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Environmental groups protest McAuliffe's energy policies

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A grassroots alliance of 57 groups chided Gov. Terry McAuliffe on Wednesday for, in their view, turning a deaf ear to the concerns of communities facing impacts from natural gas pipelines, offshore drilling, coal ash, climate change and other potential threats to human health, property rights and the environment.

The allied groups and supporters plan to take their message directly to McAuliffe in Richmond during a “March on the Mansion” scheduled for July 23 and billed as “the biggest rally for climate justice and clean energy Virginia has ever seen.”

Alliance members include county-based groups opposed to the proposed Mountain Valley and Atlantic Coast interstate natural gas pipeline projects. Each would be a 42-inch diameter, buried pipeline that would transport natural gas at high pressure.

During a news conference Wednesday, Roberta Bondurant, an active member of Preserve Roanoke County and Preserve Bent Mountain, was one of seven speakers.

Bondurant said that if the pipeline projects move forward, armed with the power to use eminent domain to acquire easements across private property, the projects could result in a massive “land grab” by industry.

On Wednesday, the coalition of national, state and local groups contended that McAuliffe “has too often ignored the voices of citizens in favor of private corporations whose plans would pollute Virginians’ land, water and climate with new fracked-gas pipelines, oil rigs and more.”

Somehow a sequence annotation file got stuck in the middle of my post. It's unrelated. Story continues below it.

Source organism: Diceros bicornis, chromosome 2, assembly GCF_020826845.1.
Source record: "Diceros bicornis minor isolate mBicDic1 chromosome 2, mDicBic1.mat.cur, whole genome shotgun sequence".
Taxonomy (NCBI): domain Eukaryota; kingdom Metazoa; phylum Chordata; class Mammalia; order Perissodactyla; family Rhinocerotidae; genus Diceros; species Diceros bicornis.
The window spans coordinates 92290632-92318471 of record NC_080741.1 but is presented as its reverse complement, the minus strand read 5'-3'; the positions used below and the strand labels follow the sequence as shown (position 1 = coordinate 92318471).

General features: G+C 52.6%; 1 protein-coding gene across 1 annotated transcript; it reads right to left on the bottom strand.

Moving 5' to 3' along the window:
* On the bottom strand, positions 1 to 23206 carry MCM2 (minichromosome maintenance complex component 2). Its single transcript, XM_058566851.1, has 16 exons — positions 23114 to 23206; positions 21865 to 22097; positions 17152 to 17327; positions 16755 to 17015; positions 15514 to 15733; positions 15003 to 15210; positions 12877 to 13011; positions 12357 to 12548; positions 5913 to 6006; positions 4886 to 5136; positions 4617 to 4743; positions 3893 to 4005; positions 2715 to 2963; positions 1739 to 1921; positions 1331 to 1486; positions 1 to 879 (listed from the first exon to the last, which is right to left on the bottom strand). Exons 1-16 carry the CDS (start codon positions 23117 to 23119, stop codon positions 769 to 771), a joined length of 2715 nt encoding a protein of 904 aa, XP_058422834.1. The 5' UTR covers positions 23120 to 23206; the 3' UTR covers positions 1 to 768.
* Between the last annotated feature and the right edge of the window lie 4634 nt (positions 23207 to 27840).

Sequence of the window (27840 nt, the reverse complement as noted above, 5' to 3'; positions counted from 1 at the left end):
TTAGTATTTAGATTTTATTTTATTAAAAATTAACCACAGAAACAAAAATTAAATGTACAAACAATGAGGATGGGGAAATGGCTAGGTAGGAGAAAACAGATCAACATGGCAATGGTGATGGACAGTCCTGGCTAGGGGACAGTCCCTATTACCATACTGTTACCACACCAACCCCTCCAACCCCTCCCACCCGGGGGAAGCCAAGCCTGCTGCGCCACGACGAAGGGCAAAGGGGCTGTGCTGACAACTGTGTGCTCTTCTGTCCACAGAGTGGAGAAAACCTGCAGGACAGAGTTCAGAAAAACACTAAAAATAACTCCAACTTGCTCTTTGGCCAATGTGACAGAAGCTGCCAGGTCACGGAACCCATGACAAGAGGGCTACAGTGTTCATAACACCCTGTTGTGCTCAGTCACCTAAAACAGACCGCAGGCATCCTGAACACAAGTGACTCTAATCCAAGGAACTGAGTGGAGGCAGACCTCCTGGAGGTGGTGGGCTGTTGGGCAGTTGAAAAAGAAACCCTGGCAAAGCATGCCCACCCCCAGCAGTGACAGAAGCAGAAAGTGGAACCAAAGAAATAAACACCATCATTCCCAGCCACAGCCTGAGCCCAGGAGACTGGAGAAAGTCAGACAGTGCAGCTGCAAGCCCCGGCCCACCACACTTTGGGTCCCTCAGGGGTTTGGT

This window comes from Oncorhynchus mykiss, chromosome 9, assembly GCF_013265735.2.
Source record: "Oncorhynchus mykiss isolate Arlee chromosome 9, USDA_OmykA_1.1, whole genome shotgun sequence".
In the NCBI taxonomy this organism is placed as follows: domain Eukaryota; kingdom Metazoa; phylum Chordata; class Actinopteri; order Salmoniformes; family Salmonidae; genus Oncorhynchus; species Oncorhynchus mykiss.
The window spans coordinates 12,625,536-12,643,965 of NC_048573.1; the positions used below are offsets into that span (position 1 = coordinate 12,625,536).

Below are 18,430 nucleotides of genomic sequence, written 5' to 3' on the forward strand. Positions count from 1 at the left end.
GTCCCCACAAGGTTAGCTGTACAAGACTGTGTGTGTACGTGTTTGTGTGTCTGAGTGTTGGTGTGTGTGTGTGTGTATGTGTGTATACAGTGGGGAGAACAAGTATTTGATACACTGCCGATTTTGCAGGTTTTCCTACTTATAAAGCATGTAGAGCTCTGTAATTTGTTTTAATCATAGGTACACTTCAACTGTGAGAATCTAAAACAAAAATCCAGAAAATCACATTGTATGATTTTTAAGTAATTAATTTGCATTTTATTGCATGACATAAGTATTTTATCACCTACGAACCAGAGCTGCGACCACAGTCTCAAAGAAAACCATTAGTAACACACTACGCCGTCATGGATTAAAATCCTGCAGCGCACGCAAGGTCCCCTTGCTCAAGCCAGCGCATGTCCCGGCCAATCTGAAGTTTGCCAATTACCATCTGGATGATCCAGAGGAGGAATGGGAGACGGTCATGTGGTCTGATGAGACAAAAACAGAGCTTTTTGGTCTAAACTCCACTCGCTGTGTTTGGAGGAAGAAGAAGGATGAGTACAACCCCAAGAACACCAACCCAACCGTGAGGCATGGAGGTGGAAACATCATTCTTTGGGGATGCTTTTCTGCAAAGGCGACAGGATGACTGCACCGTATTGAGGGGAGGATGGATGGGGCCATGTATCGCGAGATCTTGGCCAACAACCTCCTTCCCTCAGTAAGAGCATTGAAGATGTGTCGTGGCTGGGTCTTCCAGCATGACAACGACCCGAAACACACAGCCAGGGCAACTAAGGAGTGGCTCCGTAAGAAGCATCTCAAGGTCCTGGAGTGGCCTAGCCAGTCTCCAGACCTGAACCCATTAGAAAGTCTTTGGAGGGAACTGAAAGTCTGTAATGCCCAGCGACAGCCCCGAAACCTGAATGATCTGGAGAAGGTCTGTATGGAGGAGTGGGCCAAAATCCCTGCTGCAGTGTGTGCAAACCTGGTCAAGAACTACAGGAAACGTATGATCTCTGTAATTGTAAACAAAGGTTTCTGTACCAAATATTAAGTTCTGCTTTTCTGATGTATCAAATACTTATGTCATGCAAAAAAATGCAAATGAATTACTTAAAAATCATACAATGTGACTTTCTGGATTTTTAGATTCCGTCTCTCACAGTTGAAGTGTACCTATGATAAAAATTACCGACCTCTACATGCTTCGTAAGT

An open letter from the alliance cited Dominion and EQT Corp. as being among these favored corporations. Dominion is a partner in the 600-mile, $5 billion Atlantic Coast Pipeline and also a source of coal ash pollution. EQT Corp. is a partner in the 301-mile, $3.5 billion Mountain Valley Pipeline and has been penalized in Pennsylvania for pollution related to hydraulic fracturing.

Christina Nuckols, a spokeswoman for McAuliffe, provided a different view.

“Governor McAuliffe has made unprecedented progress on his environmental and economic goals, positioning Virginia to be a global leader in clean energy for generations,” she said.

“As a result of his aggressive push to accelerate the renewable energy sector, the commonwealth will see a 10-fold increase in solar generation by the end of this year,” Nuckols said.

She cited a host of other environmental accomplishments and initiatives, including water quality initiatives, vetoes of two coal tax credits and efforts to address climate change.

“He won a $120.5 million federal grant in the National Disaster Resilience Competition that will help the commonwealth address the challenges of climate change,” she said.

Nuckols said McAuliffe “recognizes that clean energy is the lifeblood of the new Virginia economy” and that a majority of state residents support his work to both create jobs and protect natural resources.